The iPhone Is Closer Than You Think - Page 2
The development of corporate applications for the iPhone will be a critical factor in determining the device's success or failure in the enterprise. Although a few applications have been developed, the iPhone shipped without an SDK (software development kit). Things could change soon, however, as Apple is readying an SDK for release in February. But with the emergence of Google's Android mobile application, which is backed by the OHA (Open Handset Alliance) and its 34 industry participants, the iPhone could find its SDK playing second fiddle to Android. Some tea leaf readers, however, foresee connections between Android and the iPhone, pointing to the fact that Google Chairman Eric Schmidt also sits on the board of Apple.Until it gains the features that enterprises demand, the iPhone will remain an unsupported enterprise device, eliciting a draconian response from corporate IT. "We have had a couple of requests about the iPhone," said Greg Smith, CIO at the World Wildlife Fund. "People wanted to know when we would buy iPhones. The answer is, we have a standard [the BlackBerry]. It's a platform that has been very well researched. If the device has not been bought by us, it is not supported or integrated." Despite that hard line, Smith is not blind to historical parallels. "We used to hear the same thing about the PC," he said. Compatibility with Microsoft's Exchange Server would be a big boost for the iPhone, said Smith. "Most corporations might pay for it if it were integrated," he said.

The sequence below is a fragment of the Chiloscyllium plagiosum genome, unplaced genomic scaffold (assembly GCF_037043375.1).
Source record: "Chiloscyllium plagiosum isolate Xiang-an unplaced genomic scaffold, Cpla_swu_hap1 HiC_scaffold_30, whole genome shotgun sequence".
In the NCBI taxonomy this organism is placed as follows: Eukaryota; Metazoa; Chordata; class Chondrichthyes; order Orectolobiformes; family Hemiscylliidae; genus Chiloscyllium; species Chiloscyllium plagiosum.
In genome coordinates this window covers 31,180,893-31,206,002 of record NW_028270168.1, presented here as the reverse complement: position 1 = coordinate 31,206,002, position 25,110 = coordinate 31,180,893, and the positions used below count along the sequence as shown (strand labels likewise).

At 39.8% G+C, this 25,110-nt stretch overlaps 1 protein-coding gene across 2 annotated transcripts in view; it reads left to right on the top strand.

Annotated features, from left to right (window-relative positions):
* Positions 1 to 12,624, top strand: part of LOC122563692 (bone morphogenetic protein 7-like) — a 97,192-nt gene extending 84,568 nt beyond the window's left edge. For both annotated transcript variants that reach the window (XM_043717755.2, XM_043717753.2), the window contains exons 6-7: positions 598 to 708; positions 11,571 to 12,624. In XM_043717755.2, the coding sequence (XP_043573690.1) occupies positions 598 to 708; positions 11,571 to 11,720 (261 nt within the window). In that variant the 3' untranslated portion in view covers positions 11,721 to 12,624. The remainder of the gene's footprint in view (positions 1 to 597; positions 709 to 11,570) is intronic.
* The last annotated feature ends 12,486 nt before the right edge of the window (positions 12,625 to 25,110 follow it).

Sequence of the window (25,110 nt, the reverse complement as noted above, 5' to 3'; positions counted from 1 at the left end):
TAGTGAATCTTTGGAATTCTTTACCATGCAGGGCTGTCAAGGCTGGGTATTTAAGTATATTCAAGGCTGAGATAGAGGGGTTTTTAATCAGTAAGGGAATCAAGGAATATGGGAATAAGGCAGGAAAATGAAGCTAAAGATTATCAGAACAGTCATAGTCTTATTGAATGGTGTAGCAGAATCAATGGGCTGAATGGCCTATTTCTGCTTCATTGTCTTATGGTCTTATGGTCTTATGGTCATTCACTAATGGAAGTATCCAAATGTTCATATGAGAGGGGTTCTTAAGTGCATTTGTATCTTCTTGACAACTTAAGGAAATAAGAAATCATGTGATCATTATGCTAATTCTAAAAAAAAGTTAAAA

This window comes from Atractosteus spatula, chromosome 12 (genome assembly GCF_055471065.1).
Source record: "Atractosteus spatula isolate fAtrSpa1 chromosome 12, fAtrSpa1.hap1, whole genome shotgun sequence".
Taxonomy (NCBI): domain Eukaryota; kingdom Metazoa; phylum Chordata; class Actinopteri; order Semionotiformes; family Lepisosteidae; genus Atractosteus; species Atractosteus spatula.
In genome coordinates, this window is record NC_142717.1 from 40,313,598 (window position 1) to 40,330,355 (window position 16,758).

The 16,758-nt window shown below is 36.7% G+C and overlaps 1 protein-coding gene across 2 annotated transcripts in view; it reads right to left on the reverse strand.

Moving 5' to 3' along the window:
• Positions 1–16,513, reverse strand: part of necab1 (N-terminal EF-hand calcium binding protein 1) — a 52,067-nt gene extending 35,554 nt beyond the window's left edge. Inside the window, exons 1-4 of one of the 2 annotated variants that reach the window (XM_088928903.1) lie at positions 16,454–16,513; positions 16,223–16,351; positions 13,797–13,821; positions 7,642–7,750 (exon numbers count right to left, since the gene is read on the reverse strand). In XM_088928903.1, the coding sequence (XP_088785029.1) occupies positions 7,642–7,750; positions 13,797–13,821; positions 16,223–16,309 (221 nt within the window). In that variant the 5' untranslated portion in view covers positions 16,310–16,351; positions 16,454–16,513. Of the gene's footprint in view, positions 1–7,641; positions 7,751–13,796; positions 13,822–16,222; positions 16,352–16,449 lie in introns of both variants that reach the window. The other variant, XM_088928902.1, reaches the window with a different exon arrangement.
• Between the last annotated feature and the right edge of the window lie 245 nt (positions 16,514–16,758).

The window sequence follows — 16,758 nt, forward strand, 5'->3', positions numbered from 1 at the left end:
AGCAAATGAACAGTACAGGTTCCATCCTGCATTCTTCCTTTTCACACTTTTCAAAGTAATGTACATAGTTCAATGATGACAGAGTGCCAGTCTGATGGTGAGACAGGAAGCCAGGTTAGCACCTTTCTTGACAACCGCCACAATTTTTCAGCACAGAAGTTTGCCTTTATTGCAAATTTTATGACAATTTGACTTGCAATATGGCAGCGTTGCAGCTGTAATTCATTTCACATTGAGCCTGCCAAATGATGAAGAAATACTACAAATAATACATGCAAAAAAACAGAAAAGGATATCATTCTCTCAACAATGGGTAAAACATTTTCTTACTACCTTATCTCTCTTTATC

Other iPhone developments could change the corporate equation. AT&T CEO Randall Stephenson has said publicly that an iPhone with features that can be exploited by third-generation wireless networks will roll out this year. 3G capabilities include higher speeds, advanced multimedia support and global roaming.